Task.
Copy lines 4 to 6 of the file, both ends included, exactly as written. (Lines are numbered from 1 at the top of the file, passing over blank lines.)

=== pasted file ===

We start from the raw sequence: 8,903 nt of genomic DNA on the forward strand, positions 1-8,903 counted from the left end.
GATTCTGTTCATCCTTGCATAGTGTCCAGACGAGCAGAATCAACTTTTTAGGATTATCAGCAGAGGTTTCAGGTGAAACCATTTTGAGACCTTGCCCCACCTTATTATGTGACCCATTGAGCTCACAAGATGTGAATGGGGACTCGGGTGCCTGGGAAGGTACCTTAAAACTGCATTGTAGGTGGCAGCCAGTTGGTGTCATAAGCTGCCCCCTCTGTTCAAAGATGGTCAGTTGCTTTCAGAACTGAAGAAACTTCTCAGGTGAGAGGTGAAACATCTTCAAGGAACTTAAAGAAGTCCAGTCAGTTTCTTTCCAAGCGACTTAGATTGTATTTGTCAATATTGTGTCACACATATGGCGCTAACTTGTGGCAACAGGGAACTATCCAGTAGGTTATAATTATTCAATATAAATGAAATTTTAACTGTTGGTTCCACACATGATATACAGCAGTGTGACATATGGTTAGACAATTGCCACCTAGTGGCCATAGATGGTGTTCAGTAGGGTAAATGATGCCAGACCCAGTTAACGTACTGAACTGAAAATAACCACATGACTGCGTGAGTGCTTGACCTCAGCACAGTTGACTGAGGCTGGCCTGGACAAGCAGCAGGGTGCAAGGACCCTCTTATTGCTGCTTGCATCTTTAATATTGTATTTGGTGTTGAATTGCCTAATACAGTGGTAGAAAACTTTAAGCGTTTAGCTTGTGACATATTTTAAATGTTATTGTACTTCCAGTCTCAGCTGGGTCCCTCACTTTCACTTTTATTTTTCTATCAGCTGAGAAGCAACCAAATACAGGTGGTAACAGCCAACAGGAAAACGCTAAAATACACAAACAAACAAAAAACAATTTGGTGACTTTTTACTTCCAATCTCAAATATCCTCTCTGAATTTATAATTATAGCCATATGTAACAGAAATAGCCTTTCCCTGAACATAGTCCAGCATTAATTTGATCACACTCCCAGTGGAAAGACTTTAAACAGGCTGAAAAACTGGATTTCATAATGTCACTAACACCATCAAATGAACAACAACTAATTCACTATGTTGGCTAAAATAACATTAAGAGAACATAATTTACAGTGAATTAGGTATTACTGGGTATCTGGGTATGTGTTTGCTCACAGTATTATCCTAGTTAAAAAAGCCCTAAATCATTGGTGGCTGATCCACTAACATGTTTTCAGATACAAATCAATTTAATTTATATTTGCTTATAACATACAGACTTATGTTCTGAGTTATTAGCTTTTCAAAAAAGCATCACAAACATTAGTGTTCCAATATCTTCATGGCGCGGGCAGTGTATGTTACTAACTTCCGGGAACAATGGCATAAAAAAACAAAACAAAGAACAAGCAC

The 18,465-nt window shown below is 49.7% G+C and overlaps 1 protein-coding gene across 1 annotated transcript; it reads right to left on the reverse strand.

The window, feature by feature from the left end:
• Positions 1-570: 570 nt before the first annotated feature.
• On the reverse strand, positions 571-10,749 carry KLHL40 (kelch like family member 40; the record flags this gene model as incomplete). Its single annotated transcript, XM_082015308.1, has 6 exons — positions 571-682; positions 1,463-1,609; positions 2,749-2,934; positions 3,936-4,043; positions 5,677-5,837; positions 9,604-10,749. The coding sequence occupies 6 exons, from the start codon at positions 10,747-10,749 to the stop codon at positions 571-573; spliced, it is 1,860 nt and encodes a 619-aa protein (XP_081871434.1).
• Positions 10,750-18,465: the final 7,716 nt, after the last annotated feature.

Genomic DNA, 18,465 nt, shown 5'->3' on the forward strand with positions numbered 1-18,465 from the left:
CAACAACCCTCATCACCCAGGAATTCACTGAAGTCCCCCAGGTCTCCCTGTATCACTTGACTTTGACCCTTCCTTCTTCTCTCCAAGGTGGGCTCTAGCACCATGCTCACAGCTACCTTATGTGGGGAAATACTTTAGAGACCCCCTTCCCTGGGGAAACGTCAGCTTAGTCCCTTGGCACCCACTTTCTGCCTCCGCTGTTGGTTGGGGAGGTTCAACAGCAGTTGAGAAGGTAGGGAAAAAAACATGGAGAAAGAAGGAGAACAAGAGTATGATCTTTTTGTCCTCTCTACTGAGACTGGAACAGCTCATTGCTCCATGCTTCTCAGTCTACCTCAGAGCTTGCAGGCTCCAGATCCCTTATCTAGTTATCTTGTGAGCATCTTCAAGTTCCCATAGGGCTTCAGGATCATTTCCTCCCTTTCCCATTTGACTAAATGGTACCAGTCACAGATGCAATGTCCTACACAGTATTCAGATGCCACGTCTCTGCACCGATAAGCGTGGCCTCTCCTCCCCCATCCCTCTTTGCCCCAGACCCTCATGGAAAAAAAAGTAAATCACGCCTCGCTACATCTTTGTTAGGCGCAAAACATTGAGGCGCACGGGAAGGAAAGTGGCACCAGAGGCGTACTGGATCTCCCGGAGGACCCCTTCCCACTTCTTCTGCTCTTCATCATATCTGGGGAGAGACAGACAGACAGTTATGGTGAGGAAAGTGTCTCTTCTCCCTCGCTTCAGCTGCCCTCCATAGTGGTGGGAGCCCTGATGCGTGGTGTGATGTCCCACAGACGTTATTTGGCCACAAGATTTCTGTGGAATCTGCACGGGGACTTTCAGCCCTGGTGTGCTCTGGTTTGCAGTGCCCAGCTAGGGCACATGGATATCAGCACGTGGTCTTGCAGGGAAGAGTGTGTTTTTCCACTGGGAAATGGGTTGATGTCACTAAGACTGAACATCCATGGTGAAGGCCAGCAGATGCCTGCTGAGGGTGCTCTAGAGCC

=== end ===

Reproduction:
The window, feature by feature from the left end:
• Positions 1-570: 570 nt before the first annotated feature.
• On the reverse strand, positions 571-10,749 carry KLHL40 (kelch like family member 40; the record flags this gene model as incomplete). Its single annotated transcript, XM_082015308.1, has 6 exons — positions 571-682; positions 1,463-1,609; positions 2,749-2,934; positions 3,936-4,043; positions 5,677-5,837; positions 9,604-10,749. The coding sequence occupies 6 exons, from the start codon at positions 10,747-10,749 to the stop codon at positions 571-573; spliced, it is 1,860 nt and encodes a 619-aa protein (XP_081871434.1).